100th Anniversary of International Women’s Day

March 8, 2011 will mark the 100th anniversary of International Women’s Day (IWD), a global day of recognition.  Thousands of events are held around the world to celebrate women’s achievements, discuss issues and inspire women. This year’s theme for IWD is “Equal access to education, training and science and technology:  Pathway to decent work for women.”

In 1910, Clara Zetkin, leader of the “Women’s Office” for the Social Democratic Party in Germany, proposed the idea of an International Women’s Day at the 2nd International Conference of Working Women.  The conference attendees, more than 100 women from 17 countries, unanimously approved the suggestion.  The very first IWD was launched the following year on March 19th in Austria, Denmark, Germany and Switzerland.  More than one million women and men attended rallies supporting women’s rights. In 1913, IWD was moved to March 8th, which has remained the global date ever since.

In 1975, during International Women’s Year, the United Nations began celebrating March 8th as IWD. The General Assembly cited two reasons for adopting its IWD resolution:

  • To recognize the fact that securing peace and social progress and the full enjoyment of human rights and fundamental freedoms requires the active participation, equality and development of women; and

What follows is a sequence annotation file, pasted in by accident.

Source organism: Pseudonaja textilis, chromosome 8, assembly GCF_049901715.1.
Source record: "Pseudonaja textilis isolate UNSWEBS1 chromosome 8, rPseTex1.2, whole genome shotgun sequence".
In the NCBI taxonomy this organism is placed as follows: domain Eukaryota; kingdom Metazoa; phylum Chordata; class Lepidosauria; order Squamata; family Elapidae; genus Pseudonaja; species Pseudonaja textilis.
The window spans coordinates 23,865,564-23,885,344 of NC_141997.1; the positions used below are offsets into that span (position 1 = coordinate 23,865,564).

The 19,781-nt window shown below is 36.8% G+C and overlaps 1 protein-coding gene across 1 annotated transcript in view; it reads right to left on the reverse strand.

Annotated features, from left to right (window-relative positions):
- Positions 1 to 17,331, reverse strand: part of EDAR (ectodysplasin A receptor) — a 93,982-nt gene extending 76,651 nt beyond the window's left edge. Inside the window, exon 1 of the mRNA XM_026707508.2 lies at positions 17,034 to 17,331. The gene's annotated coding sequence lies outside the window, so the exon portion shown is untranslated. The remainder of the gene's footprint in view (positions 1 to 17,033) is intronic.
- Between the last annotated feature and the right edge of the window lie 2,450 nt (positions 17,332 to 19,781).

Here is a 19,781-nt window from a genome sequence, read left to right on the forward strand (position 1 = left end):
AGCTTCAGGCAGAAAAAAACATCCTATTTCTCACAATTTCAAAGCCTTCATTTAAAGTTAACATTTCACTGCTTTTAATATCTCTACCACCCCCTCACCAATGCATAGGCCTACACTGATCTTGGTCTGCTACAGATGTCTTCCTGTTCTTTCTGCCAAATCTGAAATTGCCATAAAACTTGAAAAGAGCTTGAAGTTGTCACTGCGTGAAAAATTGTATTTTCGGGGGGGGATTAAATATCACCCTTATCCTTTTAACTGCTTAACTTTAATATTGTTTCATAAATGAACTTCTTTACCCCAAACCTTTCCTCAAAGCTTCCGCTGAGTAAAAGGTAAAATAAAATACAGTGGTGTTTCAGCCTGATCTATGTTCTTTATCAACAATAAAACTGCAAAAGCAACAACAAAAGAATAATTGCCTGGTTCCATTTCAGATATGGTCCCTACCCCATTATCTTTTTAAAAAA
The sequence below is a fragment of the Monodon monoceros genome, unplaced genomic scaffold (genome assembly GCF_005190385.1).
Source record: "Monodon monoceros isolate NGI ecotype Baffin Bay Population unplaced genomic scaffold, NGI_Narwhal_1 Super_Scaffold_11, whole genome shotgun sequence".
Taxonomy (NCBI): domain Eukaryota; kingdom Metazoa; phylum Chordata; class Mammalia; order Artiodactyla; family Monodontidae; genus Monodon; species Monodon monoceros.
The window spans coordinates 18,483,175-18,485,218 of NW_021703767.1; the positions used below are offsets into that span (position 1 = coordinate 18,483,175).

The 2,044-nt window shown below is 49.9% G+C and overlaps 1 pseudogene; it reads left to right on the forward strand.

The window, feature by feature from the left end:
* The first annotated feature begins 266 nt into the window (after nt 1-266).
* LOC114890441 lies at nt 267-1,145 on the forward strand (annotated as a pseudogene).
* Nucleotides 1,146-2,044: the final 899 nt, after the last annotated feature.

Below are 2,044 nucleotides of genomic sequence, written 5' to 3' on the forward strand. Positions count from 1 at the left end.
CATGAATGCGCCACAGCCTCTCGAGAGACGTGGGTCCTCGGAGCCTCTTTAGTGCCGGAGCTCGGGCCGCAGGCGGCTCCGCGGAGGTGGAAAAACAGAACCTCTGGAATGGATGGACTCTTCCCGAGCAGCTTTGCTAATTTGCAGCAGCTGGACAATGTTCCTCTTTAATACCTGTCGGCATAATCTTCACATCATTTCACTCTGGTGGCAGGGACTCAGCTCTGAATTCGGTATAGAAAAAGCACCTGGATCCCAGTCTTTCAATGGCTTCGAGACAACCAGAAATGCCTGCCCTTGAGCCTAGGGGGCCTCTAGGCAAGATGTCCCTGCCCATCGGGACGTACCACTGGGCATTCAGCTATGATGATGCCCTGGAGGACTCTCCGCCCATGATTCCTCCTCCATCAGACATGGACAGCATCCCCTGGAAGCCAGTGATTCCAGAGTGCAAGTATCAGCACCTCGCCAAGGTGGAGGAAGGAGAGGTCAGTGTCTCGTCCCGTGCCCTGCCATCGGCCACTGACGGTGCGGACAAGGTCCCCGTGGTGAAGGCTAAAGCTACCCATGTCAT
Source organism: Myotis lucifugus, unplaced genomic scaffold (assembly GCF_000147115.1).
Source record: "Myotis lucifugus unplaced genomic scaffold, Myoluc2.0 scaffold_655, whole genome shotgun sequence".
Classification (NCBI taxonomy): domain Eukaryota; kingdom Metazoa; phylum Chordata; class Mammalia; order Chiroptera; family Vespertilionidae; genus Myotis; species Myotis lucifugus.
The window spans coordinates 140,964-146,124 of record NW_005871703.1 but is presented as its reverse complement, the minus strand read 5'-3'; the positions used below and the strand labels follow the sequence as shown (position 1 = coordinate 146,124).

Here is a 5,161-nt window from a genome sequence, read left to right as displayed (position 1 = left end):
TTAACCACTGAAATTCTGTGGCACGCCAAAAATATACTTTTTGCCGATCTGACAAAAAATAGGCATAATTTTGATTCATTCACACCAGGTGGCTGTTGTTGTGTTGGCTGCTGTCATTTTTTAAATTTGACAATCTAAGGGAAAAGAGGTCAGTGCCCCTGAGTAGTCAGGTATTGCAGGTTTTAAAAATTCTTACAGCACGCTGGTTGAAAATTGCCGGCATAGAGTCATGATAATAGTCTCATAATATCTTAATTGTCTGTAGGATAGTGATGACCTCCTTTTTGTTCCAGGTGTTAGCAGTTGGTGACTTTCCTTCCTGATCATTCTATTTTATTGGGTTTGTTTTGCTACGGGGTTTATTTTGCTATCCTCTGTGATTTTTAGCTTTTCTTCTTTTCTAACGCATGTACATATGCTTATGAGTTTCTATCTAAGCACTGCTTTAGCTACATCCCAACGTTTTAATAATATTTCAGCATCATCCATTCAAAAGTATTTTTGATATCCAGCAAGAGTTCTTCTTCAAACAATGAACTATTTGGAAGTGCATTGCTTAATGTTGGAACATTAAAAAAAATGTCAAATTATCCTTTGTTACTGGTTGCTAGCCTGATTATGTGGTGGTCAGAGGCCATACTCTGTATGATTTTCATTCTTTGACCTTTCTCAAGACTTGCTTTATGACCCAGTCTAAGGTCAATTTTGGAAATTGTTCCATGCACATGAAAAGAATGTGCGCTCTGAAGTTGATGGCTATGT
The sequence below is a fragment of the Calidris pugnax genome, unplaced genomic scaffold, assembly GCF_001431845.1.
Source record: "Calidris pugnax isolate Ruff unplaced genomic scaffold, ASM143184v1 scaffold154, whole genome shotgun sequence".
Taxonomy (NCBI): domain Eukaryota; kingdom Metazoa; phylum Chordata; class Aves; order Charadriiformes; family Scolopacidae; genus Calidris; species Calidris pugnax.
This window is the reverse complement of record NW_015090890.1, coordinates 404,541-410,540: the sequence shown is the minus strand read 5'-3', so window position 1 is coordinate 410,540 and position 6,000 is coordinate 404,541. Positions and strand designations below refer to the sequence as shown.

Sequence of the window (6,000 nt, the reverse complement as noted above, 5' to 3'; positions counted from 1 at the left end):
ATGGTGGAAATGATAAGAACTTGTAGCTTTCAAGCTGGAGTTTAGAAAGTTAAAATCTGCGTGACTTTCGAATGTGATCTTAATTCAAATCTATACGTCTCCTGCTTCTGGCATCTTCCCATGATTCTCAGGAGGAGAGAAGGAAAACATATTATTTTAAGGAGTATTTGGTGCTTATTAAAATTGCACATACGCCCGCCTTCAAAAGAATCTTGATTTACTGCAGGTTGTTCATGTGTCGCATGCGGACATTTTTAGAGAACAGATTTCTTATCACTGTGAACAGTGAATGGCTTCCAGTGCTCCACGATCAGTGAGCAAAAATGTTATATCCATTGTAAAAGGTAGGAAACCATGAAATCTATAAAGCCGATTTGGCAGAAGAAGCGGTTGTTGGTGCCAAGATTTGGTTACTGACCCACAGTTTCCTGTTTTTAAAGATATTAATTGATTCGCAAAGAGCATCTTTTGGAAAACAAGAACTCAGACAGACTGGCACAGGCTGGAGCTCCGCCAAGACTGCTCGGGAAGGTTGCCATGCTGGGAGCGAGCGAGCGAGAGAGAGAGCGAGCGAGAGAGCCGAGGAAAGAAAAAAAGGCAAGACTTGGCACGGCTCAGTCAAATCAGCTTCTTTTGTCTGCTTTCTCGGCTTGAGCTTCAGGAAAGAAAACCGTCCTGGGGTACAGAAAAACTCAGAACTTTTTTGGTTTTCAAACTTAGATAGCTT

• To acknowledge the contribution of women to the strengthening of international peace and security.

The day has traditionally been marked with a message from the U.N. Secretary-General.

While women around the world have made great strides since the first IWD, women still do not receive equal pay to that of their male counterparts, they are underrepresented in business and politics, women’s education and health are worse than men’s, and rates of violence against them are higher.  BPW Foundation continues to work to transform workplaces in the United States by strengthening the capacity of organizations and businesses to create work environments that are inclusive and that value the skills and contributions of working women.

So in March, as we begin celebrations for Women’s History Month in the United States, let’s think globally.  There are 154 IWD events across America from Alaska to Florida listed on the IWD website at www.internationalwomensday.com. Be a part of the global sisterhood!

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